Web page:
After weeks of speculation and anticipation, Tina McIntyre’s killer is finally revealed as none other than Rob Donovan, in what was a truly sensational and gripping episode.
Having kept his identity a secret since last Monday when I attended a screening and interview session with Michelle Keegan and Stuart Blackburn, I’m now excited to reveal that we were also joined by Marc Baylis on the day.
After entering to some playful boos, he spoke of the “massive relief” that a handful of people now knew, revealing that the storyline has been talked about since the end of October, and that a lot of work and personal embargo has gone into keeping the huge secret. Marc was thoroughly engaging, interesting and passionate about the character of Rob, and I could have listened to him for hours.
Stuart Blackburn revealed that having identified a dark edge to Rob’s character shortly after taking over at Coronation Street, he has spent a long time looking for a story where he could back him into a corner to see what he would do. Marc added that this is when Rob will either lash out or do something that may appear pretty callous to others, but is a means of protection in his eyes.
I’m told Rob will cover his tracks in many different ways over the coming months. “He’s not a stupid man”, explains Marc, “he knows where to point the finger, where to play the innocent, where to play different parts that will protect him, to maybe cast shadows on to other characters as well. This is the beginning of a massive new chapter for Rob so there are a lot of changes.”
Rob isn’t your stereotypical cold blooded killer and it was never his intention to kill Tina, but rather to protect Carla from finding out about Peter’s affair. Marc reveals that the accidental and unplanned murder has a massive effect on him, and pulls him closer to his roots and family. “We go through that with Rob,” he explains, “it’s not just ‘Oh, he’s a killer now, he’s a murderer!’ we actually see the through line of how he deals with it psychologically.” He also promises a number of twists along the way.
Considering Rob’s good heartedness which has been increasingly revealed in recent times, Stuart Blackburn tells us, “I would love it if people have sympathy for the character of Rob”. He is against making simple judgements that fail to take into account a person’s motivations, background or circumstances, and observes “I suspect most people who end up killing people aren’t evil tyrants without a conscience or morality, it’s much more interesting if for a few seconds on screen you’re really with him and think, ‘no, no, no it can’t be’.”
It follows that Stuart impresses the importance of remembering Rob and Carla’s tough upbringing at the hands of an alcoholic mother and a succession of step-fathers. “They’ve come from a world of violence”, he tells us “we can’t forget that behind the glamour.”
Both Stuart and Marc describe Rob as a man with a conscience whose situation is far from straightforward. “This is not a black and white storyline that takes us through to the end,” Marc tells us, “there are a lot of grey areas which is why there are moments when hopefully from an audience point of view they see Rob as a person not as a murderer.” What adds a tragic dimension is that where Rob’s personal life is concerned, he’s probably never been happier. I certainly felt a twinge of sadness that it was him, as he has really come out of his shell in recent times, and I find him both endearing and immensely likeable.
We’re assured that Rob does everything possible to avoid being caught. But would he kill again to cover his tracks? Stuart reveals, “It would depend entirely on the circumstances. I think he’d do an awful lot to defend his sister and increasingly, anything to defend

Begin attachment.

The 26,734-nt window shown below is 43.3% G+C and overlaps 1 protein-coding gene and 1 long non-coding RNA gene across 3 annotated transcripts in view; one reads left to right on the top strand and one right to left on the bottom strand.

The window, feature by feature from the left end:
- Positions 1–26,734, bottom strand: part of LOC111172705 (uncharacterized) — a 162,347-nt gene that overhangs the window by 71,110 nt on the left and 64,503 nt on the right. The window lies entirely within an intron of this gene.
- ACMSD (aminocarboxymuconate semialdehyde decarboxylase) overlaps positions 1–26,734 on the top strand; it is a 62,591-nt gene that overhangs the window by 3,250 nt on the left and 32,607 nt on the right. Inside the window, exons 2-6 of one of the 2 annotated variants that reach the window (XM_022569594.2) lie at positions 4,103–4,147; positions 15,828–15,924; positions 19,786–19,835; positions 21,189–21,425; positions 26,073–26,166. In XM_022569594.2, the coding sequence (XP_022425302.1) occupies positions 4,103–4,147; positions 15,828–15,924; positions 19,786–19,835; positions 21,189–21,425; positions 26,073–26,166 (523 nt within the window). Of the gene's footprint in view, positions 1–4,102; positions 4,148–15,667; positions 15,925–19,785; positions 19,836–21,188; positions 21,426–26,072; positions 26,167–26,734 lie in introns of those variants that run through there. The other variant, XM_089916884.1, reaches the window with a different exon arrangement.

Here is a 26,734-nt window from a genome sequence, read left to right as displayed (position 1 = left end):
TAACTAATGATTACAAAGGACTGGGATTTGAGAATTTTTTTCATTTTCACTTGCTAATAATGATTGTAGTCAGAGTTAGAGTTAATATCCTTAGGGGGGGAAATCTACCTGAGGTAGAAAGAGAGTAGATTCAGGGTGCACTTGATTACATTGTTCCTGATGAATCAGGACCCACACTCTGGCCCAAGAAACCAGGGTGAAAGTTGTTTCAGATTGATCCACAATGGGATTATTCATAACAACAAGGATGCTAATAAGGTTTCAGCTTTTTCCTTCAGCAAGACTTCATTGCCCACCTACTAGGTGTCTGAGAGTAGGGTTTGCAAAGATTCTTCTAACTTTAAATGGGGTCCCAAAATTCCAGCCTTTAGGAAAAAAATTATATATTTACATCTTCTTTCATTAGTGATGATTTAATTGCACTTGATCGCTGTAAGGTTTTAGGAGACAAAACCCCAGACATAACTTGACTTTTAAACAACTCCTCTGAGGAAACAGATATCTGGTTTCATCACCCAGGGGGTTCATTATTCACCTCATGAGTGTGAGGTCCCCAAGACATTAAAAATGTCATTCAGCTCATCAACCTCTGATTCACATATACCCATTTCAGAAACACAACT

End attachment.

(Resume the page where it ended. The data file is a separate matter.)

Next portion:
How about letting someone else go to trial? Marc tells us that “In order to
protect the people that are foremost to him, maybe he would do that, yeah,
which does bring out a callous side to him.” Tracy
He added, “It depends on who that person is, and it depends on what they’ve done to him.” He talked of the theme of history repeating itself, noting that the first time Rob went to prison involved an incident in which he tried to help support his mother, and this time, his crime is committed in an attempt to protect his sister.
Both Marc and Stuart agreed that Rob would never betray
but neither would go as far as to say whether or not he would confess to her. Marc
explained how Rob has seen a side of her that the audience haven’t necessarily
seen. “In their quiet time, in their downtime, she’s got a very loving side
with him,” he reveals, “It’s a genuine relationship and I think that’s the key
to why it works.” Tracy
While the notorious soap-killer is guaranteed to be remembered, their continued presence in the programme is generally short lived. Marc confesses that playing one did make him anxious for his future on the show, but acknowledges that there is always going to be trepidation, and it’s not something an actor should focus on. The character of Rob is the longest part he’s played in 15 years of acting, and he feels very privileged to be chosen from the cast to be such a huge part of this storyline.
Asked how he will react to potential negative reactions from the public following the big reveal, he joked, “I think I’ll even swim into work across the canal so no one can see me.” On a serious note, he observed, “I can’t think about that too much, I think I’m going to have to take it on the chin. I live a pretty low profile life anyway so I’ll just have to find new techniques to hide away.” When it was pointed out that Tony appeared a popular choice for Tina's killer, Marc joked, “I’m still wishing it was Tony.”
We’re assured that a massive twist lies in store tomorrow night, and if the quality of tonight’s episode is anything to go by, it promises to be similarly unmissable.
By Emma Hynes
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